Process, Technique or Relationships?

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Which is more important for sales success:
1) A well developed and repeatable sales process
2) Effective techniques to use with prospects and customers, or
3) Relationships with prospects and customers

You hear this kind of question in group discussions and blog posts. Maybe you even had this conversation with managers and colleagues in your sales organization.

Sometimes, it is not posed as a question, but rather a declaration.

“Relationships are the key to sales”

“This technique can help you be the king of sales”

Or, in the negative – such as “sales process is bunk – if the customer doesn’t know about it then what does it matter”


So  – what do you think – which is the right answer?

Sorry, but like many “choose one” questions, the question missed the mark entirely.

There is a better way to think about these three critical elements of sales success. Try this on for size:

You should start with a process. If you do sales now, think about the steps you take to get from no customer to customer. If you are starting with a blank canvas and have no history – that’s fine. Imagine the process. If you pay attention as you execute, experience will show you how to improve it over time.

Once you have a process mapped out, you need to make sure you have the techniques to use along the way as you work through each step of the process.

And finally, process and techniques are no good in a vacuum – you will need to engage prospects and customers and see how your process and techniques resonate. As you engage and develop relationships, this will become evident (as opposed to executing with your eyes and ears closed – which will neither help build relationships or refine your process).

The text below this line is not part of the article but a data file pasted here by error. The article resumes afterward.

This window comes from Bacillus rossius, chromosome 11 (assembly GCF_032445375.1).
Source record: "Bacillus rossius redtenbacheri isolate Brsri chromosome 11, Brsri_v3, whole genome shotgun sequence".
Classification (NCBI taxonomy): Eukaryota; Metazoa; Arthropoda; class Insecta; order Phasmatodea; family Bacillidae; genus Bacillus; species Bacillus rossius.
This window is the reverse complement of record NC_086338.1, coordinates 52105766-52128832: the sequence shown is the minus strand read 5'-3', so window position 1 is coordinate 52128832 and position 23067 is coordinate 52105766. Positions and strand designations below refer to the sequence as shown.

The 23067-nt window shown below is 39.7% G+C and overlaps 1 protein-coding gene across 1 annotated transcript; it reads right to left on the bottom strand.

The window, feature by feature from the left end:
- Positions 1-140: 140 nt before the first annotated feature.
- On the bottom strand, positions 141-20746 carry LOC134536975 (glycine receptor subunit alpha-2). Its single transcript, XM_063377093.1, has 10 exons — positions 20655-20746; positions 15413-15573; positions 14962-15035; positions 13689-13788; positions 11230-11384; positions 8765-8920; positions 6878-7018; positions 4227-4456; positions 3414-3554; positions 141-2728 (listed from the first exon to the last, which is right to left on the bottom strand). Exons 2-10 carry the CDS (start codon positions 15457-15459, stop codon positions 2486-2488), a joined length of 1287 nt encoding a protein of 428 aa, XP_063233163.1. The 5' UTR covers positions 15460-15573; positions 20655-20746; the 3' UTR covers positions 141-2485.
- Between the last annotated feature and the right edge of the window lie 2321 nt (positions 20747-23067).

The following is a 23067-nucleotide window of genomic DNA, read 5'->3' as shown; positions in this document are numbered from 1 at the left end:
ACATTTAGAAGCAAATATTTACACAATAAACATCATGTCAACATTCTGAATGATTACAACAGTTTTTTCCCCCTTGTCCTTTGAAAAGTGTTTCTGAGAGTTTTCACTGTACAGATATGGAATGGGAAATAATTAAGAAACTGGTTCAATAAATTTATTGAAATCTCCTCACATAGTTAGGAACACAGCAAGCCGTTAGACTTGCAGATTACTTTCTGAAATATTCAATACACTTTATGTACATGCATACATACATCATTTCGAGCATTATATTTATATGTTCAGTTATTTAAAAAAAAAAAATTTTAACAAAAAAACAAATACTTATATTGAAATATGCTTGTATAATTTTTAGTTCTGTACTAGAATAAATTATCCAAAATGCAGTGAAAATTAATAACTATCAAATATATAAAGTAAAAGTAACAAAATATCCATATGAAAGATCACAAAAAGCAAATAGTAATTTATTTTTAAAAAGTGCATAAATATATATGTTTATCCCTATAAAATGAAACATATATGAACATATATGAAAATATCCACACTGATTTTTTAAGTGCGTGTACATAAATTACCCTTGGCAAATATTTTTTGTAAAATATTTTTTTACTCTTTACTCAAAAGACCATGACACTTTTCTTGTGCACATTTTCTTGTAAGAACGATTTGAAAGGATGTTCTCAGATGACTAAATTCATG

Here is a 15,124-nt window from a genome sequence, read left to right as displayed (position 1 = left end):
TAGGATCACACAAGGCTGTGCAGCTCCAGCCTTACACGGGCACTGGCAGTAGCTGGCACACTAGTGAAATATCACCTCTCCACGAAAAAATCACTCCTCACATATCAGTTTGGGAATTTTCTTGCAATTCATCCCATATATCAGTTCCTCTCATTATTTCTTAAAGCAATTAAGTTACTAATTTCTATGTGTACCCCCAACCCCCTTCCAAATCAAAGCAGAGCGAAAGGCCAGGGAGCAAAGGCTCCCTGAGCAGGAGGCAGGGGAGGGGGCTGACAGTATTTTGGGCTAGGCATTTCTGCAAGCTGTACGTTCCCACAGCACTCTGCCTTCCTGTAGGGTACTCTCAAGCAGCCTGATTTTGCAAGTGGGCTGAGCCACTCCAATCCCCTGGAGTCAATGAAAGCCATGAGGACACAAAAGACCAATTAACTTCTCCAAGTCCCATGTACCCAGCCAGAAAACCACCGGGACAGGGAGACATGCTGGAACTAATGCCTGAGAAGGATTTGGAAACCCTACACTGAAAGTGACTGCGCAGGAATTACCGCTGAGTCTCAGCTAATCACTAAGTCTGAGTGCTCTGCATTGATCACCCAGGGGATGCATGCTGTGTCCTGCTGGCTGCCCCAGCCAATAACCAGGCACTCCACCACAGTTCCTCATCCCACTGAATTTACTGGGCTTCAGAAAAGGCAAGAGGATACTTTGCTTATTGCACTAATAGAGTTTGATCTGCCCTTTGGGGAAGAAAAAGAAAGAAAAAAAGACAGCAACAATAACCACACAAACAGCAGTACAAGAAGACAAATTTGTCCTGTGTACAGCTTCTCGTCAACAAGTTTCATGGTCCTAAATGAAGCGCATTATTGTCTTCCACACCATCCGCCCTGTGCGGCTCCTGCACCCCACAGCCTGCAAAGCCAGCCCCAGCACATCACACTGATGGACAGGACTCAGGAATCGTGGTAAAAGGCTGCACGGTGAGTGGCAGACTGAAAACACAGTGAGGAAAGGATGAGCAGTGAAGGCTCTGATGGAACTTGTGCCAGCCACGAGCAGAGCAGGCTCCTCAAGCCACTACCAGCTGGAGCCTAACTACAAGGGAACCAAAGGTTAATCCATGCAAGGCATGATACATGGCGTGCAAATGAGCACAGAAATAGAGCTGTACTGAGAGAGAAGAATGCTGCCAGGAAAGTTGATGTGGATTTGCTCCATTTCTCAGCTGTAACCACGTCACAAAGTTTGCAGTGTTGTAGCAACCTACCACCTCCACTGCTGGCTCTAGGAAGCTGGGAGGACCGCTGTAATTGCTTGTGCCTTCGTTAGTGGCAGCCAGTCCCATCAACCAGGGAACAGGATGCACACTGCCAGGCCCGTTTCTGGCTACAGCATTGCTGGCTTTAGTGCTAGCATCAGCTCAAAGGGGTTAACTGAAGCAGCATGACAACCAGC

Graphically, it might look something like this


This cycle is iterative. When you engage prospects and customers, you will foster relationships while getting feedback that should inform your process and technique choices, and the wheel goes around and around.

The three parts feed each other, and using them all in an iterative way will keep you operating both systematically and effectively, and will help you improve consistently over time.

So which is best?

It’s a dumb question. It’s like asking which organ you prefer – your brain, your heart or your lungs? Do you really think your best strategy is to choose just one?

Good luck with that!

I’m no doctor, but I’m pretty sure that you need all three of these vital organs working and working together to keep you alive. Think of  process, techniques and relationships the same way if you want your sales efforts to thrive and grow.


If you’re a CEO or sales leader in search of improved sales team performance, feel free to contact me and let’s discuss how our programs including The Sales Team Success Formula™ and The Momentum Selling System® can help you establish improved performance and transparency across your entire sales team plus a sales culture of growth and success.

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